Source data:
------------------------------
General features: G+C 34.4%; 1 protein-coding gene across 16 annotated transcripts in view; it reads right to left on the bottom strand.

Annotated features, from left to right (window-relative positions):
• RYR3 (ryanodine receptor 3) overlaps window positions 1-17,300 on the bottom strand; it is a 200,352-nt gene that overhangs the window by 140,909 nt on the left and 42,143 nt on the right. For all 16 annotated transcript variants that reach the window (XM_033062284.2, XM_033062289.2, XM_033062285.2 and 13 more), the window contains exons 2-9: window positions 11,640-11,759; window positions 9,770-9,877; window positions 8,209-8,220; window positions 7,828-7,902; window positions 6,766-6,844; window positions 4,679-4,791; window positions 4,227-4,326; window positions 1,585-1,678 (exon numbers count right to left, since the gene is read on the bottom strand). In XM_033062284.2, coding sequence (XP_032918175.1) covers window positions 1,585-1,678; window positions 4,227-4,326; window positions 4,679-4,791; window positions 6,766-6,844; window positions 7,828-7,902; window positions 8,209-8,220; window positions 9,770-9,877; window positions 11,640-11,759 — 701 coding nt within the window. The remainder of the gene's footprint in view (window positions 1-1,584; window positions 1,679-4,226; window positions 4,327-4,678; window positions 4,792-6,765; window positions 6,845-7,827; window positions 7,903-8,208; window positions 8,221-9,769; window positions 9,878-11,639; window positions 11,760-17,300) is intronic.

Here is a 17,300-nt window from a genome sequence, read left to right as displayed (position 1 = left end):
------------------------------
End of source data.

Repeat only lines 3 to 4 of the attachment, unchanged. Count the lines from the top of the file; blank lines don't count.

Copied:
• RYR3 (ryanodine receptor 3) overlaps window positions 1-17,300 on the bottom strand; it is a 200,352-nt gene that overhangs the window by 140,909 nt on the left and 42,143 nt on the right. For all 16 annotated transcript variants that reach the window (XM_033062284.2, XM_033062289.2, XM_033062285.2 and 13 more), the window contains exons 2-9: window positions 11,640-11,759; window positions 9,770-9,877; window positions 8,209-8,220; window positions 7,828-7,902; window positions 6,766-6,844; window positions 4,679-4,791; window positions 4,227-4,326; window positions 1,585-1,678 (exon numbers count right to left, since the gene is read on the bottom strand). In XM_033062284.2, coding sequence (XP_032918175.1) covers window positions 1,585-1,678; window positions 4,227-4,326; window positions 4,679-4,791; window positions 6,766-6,844; window positions 7,828-7,902; window positions 8,209-8,220; window positions 9,770-9,877; window positions 11,640-11,759 — 701 coding nt within the window. The remainder of the gene's footprint in view (window positions 1-1,584; window positions 1,679-4,226; window positions 4,327-4,678; window positions 4,792-6,765; window positions 6,845-7,827; window positions 7,903-8,208; window positions 8,221-9,769; window positions 9,878-11,639; window positions 11,760-17,300) is intronic.

Here is a 17,300-nt window from a genome sequence, read left to right as displayed (position 1 = left end):